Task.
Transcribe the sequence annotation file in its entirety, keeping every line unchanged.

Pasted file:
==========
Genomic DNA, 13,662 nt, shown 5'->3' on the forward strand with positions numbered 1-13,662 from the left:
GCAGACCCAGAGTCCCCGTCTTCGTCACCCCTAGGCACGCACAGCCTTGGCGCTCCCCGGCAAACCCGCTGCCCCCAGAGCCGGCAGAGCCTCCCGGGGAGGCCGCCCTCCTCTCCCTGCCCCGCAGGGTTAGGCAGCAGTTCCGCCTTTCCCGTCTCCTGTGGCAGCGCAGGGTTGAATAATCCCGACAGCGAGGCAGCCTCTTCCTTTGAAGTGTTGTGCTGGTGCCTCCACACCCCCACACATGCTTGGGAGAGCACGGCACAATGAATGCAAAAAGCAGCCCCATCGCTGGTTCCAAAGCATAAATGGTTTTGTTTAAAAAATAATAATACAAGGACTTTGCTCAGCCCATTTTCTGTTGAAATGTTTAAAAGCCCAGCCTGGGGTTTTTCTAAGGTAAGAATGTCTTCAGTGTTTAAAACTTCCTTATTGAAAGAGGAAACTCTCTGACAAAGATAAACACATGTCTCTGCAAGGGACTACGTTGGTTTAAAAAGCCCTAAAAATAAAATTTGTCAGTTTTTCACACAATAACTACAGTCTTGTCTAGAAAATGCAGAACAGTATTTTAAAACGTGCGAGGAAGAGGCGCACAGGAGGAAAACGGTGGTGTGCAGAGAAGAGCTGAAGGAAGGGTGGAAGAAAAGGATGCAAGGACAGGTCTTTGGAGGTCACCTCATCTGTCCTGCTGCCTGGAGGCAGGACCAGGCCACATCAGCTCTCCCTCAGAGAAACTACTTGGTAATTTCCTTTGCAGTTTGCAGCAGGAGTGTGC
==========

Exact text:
Genomic DNA, 13,662 nt, shown 5'->3' on the forward strand with positions numbered 1-13,662 from the left:
GCAGACCCAGAGTCCCCGTCTTCGTCACCCCTAGGCACGCACAGCCTTGGCGCTCCCCGGCAAACCCGCTGCCCCCAGAGCCGGCAGAGCCTCCCGGGGAGGCCGCCCTCCTCTCCCTGCCCCGCAGGGTTAGGCAGCAGTTCCGCCTTTCCCGTCTCCTGTGGCAGCGCAGGGTTGAATAATCCCGACAGCGAGGCAGCCTCTTCCTTTGAAGTGTTGTGCTGGTGCCTCCACACCCCCACACATGCTTGGGAGAGCACGGCACAATGAATGCAAAAAGCAGCCCCATCGCTGGTTCCAAAGCATAAATGGTTTTGTTTAAAAAATAATAATACAAGGACTTTGCTCAGCCCATTTTCTGTTGAAATGTTTAAAAGCCCAGCCTGGGGTTTTTCTAAGGTAAGAATGTCTTCAGTGTTTAAAACTTCCTTATTGAAAGAGGAAACTCTCTGACAAAGATAAACACATGTCTCTGCAAGGGACTACGTTGGTTTAAAAAGCCCTAAAAATAAAATTTGTCAGTTTTTCACACAATAACTACAGTCTTGTCTAGAAAATGCAGAACAGTATTTTAAAACGTGCGAGGAAGAGGCGCACAGGAGGAAAACGGTGGTGTGCAGAGAAGAGCTGAAGGAAGGGTGGAAGAAAAGGATGCAAGGACAGGTCTTTGGAGGTCACCTCATCTGTCCTGCTGCCTGGAGGCAGGACCAGGCCACATCAGCTCTCCCTCAGAGAAACTACTTGGTAATTTCCTTTGCAGTTTGCAGCAGGAGTGTGC